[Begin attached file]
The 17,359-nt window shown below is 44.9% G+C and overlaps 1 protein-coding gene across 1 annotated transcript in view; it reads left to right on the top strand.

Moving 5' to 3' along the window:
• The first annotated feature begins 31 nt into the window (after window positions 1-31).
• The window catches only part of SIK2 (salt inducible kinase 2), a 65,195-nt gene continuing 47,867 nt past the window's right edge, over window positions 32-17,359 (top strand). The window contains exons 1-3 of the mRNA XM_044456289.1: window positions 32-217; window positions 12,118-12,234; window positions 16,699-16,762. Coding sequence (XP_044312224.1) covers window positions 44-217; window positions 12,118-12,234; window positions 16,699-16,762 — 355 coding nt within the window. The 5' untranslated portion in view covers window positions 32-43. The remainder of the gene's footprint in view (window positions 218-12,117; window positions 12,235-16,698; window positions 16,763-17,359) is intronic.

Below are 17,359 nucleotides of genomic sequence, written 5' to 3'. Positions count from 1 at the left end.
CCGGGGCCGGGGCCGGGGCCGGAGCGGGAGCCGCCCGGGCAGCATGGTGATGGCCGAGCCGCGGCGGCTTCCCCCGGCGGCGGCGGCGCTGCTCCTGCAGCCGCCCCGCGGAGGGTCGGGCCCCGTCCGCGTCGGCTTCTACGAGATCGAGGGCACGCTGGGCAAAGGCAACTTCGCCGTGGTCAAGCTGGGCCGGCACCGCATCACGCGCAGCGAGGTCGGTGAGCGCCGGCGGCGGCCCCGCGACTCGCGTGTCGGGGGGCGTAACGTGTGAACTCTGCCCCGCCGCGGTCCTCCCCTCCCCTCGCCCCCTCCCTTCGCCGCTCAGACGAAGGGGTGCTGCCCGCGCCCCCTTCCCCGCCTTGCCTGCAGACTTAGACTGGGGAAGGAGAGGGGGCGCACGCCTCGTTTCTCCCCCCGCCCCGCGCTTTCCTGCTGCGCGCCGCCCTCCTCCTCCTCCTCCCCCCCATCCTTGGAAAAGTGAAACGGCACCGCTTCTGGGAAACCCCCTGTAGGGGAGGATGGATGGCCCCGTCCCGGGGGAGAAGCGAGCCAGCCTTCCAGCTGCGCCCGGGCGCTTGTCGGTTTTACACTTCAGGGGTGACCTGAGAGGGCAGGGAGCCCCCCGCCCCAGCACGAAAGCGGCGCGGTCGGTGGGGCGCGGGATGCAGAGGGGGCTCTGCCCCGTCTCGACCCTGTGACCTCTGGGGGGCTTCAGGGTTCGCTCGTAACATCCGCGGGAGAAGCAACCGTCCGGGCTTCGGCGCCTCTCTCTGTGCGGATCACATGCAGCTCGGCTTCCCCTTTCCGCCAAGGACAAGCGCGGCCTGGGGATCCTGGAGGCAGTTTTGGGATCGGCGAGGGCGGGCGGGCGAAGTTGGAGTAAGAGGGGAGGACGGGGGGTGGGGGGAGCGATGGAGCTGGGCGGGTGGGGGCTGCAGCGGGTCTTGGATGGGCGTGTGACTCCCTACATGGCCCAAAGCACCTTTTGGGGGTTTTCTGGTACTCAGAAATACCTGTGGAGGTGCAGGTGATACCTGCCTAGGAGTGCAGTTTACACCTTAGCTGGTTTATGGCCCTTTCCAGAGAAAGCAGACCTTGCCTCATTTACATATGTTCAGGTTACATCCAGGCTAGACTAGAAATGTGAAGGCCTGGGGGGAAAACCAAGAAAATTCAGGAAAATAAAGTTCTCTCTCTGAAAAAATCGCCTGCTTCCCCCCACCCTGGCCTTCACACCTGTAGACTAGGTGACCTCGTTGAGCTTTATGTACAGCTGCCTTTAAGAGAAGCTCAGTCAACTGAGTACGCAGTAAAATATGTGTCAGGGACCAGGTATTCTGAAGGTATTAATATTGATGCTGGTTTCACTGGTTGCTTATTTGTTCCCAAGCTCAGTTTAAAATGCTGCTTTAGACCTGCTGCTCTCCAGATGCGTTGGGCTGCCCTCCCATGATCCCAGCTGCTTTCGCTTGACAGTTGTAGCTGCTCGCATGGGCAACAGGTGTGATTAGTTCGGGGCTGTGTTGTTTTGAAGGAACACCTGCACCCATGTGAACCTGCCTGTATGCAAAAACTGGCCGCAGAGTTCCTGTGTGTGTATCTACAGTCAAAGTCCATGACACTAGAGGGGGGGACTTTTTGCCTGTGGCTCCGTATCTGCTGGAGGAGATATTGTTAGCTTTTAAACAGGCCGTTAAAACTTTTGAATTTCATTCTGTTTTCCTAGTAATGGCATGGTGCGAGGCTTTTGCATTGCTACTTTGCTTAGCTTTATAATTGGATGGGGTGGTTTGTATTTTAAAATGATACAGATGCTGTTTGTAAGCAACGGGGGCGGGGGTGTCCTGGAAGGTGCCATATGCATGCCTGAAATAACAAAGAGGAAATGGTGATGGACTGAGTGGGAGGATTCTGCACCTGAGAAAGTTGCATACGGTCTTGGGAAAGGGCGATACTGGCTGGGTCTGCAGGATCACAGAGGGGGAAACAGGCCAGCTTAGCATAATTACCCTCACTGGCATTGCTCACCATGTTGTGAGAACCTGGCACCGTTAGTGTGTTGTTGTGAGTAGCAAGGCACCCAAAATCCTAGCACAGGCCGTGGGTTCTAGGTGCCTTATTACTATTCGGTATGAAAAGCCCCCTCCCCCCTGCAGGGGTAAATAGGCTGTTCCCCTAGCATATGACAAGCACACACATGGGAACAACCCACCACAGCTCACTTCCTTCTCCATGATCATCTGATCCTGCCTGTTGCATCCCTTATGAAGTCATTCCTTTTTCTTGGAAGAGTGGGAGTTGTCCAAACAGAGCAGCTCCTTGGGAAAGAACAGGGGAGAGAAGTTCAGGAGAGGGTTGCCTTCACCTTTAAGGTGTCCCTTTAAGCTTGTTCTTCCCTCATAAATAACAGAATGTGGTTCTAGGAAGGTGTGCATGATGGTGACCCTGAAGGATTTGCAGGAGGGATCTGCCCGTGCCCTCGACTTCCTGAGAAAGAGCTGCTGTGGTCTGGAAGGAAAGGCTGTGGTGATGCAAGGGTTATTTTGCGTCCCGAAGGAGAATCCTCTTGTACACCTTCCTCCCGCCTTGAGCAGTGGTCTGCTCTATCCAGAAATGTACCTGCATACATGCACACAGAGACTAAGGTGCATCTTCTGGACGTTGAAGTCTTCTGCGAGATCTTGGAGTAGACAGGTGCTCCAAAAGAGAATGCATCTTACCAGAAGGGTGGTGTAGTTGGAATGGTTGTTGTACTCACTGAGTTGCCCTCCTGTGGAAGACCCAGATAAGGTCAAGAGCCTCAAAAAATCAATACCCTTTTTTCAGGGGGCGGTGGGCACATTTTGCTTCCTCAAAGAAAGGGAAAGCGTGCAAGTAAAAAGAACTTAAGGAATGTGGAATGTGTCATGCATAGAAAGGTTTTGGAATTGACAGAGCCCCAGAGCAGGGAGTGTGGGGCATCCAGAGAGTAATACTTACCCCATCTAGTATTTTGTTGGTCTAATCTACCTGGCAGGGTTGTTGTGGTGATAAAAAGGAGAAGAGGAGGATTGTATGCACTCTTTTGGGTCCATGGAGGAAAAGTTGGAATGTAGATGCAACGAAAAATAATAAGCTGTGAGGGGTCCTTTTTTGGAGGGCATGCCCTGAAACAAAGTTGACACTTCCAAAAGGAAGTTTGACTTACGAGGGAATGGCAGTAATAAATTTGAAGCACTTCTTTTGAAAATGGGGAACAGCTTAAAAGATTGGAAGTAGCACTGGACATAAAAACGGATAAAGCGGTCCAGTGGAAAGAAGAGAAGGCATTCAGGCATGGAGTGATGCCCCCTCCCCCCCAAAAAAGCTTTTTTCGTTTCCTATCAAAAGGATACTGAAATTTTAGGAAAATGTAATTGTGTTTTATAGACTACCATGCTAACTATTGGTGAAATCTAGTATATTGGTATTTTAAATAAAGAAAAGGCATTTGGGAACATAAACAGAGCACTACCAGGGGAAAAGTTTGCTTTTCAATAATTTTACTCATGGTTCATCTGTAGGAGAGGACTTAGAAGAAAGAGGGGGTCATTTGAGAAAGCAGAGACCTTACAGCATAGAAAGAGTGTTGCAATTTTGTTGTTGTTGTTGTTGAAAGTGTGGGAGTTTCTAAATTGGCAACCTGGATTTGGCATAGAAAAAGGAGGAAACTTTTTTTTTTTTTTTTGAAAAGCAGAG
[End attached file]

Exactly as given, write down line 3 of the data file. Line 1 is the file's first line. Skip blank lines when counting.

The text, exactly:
• The first annotated feature begins 31 nt into the window (after window positions 1-31).